A recent Sunday morning was spent speaking to a small congregation of Unitarian Universalists, www.uua.org whose seven principles would seem to be a pretty good guide for decent living. I promised that Same View, Different Lens would discuss cultural awareness in a world wherein countries, and some peoples, are reverting to an insular and intolerant outlook.
But this isn’t a piece about the brilliance of my talk! Rather it is the coincidental nature of it as the precursor to the hell happening around the world as COVID-19 shuts down our borders. An action wholly understandable but which threatens to make us more inward looking and parochial, quick to lay blame beyond our boundaries.
Pico Iyer, a philosopher and travel writer I much admire says in his book The Global Soul, “The airport was a rare interregnum– a place between two rival forms of authority– and the airplane itself was a kind of enchanted limbo…. And so, half-inadvertently, not knowing whether I was facing east or west, not knowing whether it was night or day, I slipped into that peculiar state of mind– or no-mind– that belongs to the no-time, no-place of the airport, that out-of-body state in which one’s not quite there, but certainly not elsewhere.”
It is this feeling, this interregnum, in which I find myself now. Not, however, the anticipatory kind of limbo that airports induce but rather in a discombobulated state of nowhereness. I should be used to that feeling. I grew up a ‘Nowherian’ as Derek Walcott, the St Lucian poet called us. An in-betweener, and so am accustomed to often being on the outside looking in, to not always quite fitting into a prescribed mold.
My family is global. My daughter is married to a Trinidadian and lives in Port of Spain, my son is soon to marry a Polish woman. They live in London. I have no doubt we will continue to live in different parts of the world, that their children will grow up with an inherent cultural awareness and, as I sit fretting at the keyboard, I remind myself that cultural awareness and common sense go hand-in-hand. I just need to get a better handle on the latter in these days of COVID-19 because I have a constant refrain in my head.
What if they need me?
I know that is highly unlikely. I believe and trust in their ability to deal with anything thrown at them. That was how they were brought up, around the same world they now have the temerity to call their playground. And, in my current state of mind and despite my pride in them, I am to blame for their independence.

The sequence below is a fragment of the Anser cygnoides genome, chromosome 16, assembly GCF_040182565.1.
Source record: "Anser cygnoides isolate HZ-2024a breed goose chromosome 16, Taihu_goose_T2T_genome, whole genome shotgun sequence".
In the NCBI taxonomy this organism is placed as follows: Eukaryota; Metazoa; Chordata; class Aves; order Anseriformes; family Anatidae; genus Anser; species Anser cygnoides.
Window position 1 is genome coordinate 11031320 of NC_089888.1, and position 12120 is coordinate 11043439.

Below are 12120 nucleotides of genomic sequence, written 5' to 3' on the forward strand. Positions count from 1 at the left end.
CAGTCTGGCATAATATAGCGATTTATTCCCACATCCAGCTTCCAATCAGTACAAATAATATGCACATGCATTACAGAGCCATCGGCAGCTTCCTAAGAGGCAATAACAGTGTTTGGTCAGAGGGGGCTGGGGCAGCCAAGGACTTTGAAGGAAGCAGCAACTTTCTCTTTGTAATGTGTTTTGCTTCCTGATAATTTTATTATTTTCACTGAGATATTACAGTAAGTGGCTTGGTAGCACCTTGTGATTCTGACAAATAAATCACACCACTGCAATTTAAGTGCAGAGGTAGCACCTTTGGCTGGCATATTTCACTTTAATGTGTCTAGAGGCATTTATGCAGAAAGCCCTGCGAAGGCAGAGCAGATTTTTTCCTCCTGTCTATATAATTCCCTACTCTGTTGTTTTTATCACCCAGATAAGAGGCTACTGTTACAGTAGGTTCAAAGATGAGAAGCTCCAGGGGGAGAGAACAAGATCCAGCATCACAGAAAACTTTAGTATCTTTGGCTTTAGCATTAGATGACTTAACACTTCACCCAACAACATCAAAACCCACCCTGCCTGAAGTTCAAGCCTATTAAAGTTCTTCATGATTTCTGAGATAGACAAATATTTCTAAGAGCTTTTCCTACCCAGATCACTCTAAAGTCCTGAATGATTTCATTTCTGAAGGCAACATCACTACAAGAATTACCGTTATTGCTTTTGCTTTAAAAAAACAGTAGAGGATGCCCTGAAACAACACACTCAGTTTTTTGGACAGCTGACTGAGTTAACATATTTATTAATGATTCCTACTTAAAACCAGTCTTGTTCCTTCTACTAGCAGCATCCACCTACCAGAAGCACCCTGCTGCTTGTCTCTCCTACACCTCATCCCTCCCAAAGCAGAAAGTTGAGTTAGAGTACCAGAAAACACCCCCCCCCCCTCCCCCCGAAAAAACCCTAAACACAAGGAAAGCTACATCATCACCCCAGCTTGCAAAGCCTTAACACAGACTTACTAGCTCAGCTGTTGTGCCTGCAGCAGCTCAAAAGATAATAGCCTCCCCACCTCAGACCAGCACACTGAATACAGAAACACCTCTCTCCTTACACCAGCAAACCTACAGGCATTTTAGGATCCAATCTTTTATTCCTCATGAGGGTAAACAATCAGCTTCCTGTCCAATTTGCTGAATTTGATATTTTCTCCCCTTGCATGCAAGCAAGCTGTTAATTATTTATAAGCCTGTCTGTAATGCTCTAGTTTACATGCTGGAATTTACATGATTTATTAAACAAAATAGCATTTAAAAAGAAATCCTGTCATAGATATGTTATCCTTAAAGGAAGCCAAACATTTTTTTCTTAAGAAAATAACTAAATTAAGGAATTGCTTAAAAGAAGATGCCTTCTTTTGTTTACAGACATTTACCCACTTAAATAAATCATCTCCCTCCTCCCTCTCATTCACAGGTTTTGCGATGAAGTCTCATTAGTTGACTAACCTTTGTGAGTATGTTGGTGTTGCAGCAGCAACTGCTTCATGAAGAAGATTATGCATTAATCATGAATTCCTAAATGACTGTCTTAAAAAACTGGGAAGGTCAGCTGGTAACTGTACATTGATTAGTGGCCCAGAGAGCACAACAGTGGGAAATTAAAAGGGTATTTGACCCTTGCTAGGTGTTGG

It was only this morning, as I walked my dog along the empty Boardwalk in Christiansted, I realised what is causing my somewhat irrational mood. It is grief.
Grief for a world that has changed beyond anything I could have imagined. No one knows how long borders or skies will be closed. A sorrow for those whose family and friends have died from this rampant virus. But my newly understood grief is also selfish one. It is grief at the freedoms I have lost, the freedom to hop a plane to see my children. It has sent me to find words vaguely remembered from when my father died. In his desk I had found a book of quotes, snippets of Latin and Greek, Malay and Urdu, he jotted down. Words that took his fancy. The words I wanted were written by the British doctor and eugenicist – not a science I agree with but, in the current context, wise words nonetheless, “All the art of living lies in a fine mingling of letting go and holding on.”
So in this interregnum, this limbo, I must accept that some things have changed, maybe forever. That is the grief. I must embrace the ease of virtual communication which, for a while, is replacing the joy of real and tactile social intercourse. With vigilance COVID-19 will be contained and once it has run its course our borders will be reopened, and our minds once more excited about the infinite possibilities and cultural awareness that travel provides. But for now it is a time of letting go, and holding on, and remembering we see the same views through different lenses.